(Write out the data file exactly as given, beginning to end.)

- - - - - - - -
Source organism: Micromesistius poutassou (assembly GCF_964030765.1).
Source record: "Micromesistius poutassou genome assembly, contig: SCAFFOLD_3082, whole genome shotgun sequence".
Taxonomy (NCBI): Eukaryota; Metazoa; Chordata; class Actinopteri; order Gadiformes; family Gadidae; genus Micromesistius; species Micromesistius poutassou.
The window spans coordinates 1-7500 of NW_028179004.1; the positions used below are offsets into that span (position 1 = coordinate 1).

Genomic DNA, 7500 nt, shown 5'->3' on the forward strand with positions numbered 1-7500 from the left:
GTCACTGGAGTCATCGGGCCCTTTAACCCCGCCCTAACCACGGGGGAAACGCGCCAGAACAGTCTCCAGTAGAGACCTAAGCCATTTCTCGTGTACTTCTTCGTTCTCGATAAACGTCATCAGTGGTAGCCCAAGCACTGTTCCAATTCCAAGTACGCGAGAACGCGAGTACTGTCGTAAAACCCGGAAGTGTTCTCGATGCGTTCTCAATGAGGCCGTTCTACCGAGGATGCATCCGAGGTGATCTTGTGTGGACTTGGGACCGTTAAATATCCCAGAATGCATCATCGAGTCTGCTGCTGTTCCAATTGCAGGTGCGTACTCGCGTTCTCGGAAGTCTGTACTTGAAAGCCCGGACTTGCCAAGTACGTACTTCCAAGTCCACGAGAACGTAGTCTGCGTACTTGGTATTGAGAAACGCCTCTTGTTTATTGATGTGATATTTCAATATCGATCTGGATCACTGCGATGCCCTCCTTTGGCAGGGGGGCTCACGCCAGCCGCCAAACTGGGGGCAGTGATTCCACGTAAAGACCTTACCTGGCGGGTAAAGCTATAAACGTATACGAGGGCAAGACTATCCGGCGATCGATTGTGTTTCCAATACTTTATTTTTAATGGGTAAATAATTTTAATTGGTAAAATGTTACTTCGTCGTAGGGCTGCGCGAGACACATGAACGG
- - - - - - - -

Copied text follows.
Source organism: Micromesistius poutassou (assembly GCF_964030765.1).
Source record: "Micromesistius poutassou genome assembly, contig: SCAFFOLD_3082, whole genome shotgun sequence".
Taxonomy (NCBI): Eukaryota; Metazoa; Chordata; class Actinopteri; order Gadiformes; family Gadidae; genus Micromesistius; species Micromesistius poutassou.
The window spans coordinates 1-7500 of NW_028179004.1; the positions used below are offsets into that span (position 1 = coordinate 1).

Genomic DNA, 7500 nt, shown 5'->3' on the forward strand with positions numbered 1-7500 from the left:
GTCACTGGAGTCATCGGGCCCTTTAACCCCGCCCTAACCACGGGGGAAACGCGCCAGAACAGTCTCCAGTAGAGACCTAAGCCATTTCTCGTGTACTTCTTCGTTCTCGATAAACGTCATCAGTGGTAGCCCAAGCACTGTTCCAATTCCAAGTACGCGAGAACGCGAGTACTGTCGTAAAACCCGGAAGTGTTCTCGATGCGTTCTCAATGAGGCCGTTCTACCGAGGATGCATCCGAGGTGATCTTGTGTGGACTTGGGACCGTTAAATATCCCAGAATGCATCATCGAGTCTGCTGCTGTTCCAATTGCAGGTGCGTACTCGCGTTCTCGGAAGTCTGTACTTGAAAGCCCGGACTTGCCAAGTACGTACTTCCAAGTCCACGAGAACGTAGTCTGCGTACTTGGTATTGAGAAACGCCTCTTGTTTATTGATGTGATATTTCAATATCGATCTGGATCACTGCGATGCCCTCCTTTGGCAGGGGGGCTCACGCCAGCCGCCAAACTGGGGGCAGTGATTCCACGTAAAGACCTTACCTGGCGGGTAAAGCTATAAACGTATACGAGGGCAAGACTATCCGGCGATCGATTGTGTTTCCAATACTTTATTTTTAATGGGTAAATAATTTTAATTGGTAAAATGTTACTTCGTCGTAGGGCTGCGCGAGACACATGAACGG